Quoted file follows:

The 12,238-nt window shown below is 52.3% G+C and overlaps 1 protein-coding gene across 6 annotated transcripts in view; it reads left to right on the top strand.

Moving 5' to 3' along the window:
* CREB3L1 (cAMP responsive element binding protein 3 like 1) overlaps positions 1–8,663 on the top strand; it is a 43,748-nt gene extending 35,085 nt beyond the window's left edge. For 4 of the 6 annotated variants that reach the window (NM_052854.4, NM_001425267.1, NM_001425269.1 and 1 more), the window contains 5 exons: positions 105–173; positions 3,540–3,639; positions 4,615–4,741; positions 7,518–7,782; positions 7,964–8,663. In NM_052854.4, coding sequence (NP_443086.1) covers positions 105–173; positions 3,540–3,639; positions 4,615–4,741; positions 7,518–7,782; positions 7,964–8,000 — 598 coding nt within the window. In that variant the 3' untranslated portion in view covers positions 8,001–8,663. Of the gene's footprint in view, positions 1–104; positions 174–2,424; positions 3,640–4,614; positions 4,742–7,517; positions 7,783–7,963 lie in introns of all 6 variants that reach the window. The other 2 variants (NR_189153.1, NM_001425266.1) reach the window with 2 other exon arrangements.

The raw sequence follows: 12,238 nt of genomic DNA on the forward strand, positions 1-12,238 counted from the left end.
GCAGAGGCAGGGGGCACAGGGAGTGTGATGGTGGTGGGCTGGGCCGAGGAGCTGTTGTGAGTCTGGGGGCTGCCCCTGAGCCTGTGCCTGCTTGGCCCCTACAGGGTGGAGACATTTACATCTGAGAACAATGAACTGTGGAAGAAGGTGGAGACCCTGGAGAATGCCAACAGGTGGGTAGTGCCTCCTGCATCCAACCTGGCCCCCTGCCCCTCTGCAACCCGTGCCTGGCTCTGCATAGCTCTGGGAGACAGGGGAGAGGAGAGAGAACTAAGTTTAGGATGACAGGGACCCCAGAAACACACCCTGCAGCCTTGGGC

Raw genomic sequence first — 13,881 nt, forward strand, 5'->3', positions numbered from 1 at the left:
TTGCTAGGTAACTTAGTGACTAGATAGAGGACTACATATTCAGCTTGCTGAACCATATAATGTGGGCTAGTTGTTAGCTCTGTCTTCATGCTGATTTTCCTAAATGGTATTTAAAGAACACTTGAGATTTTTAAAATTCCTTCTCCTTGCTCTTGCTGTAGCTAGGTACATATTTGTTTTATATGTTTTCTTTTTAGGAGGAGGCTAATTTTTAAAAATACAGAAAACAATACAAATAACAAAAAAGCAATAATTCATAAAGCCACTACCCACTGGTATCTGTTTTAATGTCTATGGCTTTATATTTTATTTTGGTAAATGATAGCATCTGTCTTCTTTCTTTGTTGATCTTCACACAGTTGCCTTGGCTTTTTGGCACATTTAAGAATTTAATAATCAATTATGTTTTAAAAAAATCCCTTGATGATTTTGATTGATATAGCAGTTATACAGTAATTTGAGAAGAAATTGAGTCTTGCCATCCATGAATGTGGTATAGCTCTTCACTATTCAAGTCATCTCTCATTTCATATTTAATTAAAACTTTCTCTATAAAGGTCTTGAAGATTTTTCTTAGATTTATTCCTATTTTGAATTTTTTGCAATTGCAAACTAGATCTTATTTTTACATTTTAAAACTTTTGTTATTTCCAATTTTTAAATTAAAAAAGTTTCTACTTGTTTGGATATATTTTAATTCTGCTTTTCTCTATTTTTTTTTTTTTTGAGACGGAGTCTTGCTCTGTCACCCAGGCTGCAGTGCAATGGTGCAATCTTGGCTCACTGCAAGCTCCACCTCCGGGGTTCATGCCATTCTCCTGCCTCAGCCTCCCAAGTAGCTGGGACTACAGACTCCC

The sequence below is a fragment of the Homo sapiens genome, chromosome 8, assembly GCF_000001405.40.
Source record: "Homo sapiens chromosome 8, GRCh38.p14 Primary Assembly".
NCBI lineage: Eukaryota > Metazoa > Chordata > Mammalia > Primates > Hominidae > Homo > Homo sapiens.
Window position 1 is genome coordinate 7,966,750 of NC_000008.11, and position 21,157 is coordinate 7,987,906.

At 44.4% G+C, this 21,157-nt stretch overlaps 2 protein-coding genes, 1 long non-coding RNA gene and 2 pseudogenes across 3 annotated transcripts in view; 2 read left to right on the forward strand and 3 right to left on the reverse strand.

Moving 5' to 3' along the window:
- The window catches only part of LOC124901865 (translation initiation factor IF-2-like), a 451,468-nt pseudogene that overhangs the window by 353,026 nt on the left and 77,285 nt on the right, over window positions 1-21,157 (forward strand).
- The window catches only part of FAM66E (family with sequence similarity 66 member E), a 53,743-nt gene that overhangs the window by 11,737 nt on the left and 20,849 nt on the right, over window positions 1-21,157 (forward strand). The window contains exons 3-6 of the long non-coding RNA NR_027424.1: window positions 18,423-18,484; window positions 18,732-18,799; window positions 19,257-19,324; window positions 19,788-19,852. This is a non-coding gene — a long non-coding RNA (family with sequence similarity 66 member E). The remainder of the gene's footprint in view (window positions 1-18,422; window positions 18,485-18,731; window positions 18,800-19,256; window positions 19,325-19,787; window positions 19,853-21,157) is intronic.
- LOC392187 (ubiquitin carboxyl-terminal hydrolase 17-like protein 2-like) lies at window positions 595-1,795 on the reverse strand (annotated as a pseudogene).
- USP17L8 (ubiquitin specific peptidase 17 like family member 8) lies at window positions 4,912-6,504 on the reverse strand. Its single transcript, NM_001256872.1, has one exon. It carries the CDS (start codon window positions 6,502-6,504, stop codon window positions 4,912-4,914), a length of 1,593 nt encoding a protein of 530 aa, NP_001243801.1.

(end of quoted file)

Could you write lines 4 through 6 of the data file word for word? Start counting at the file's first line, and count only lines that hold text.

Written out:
The raw sequence follows: 12,238 nt of genomic DNA on the forward strand, positions 1-12,238 counted from the left end.
GCAGAGGCAGGGGGCACAGGGAGTGTGATGGTGGTGGGCTGGGCCGAGGAGCTGTTGTGAGTCTGGGGGCTGCCCCTGAGCCTGTGCCTGCTTGGCCCCTACAGGGTGGAGACATTTACATCTGAGAACAATGAACTGTGGAAGAAGGTGGAGACCCTGGAGAATGCCAACAGGTGGGTAGTGCCTCCTGCATCCAACCTGGCCCCCTGCCCCTCTGCAACCCGTGCCTGGCTCTGCATAGCTCTGGGAGACAGGGGAGAGGAGAGAGAACTAAGTTTAGGATGACAGGGACCCCAGAAACACACCCTGCAGCCTTGGGC

Raw genomic sequence first — 13,881 nt, forward strand, 5'->3', positions numbered from 1 at the left: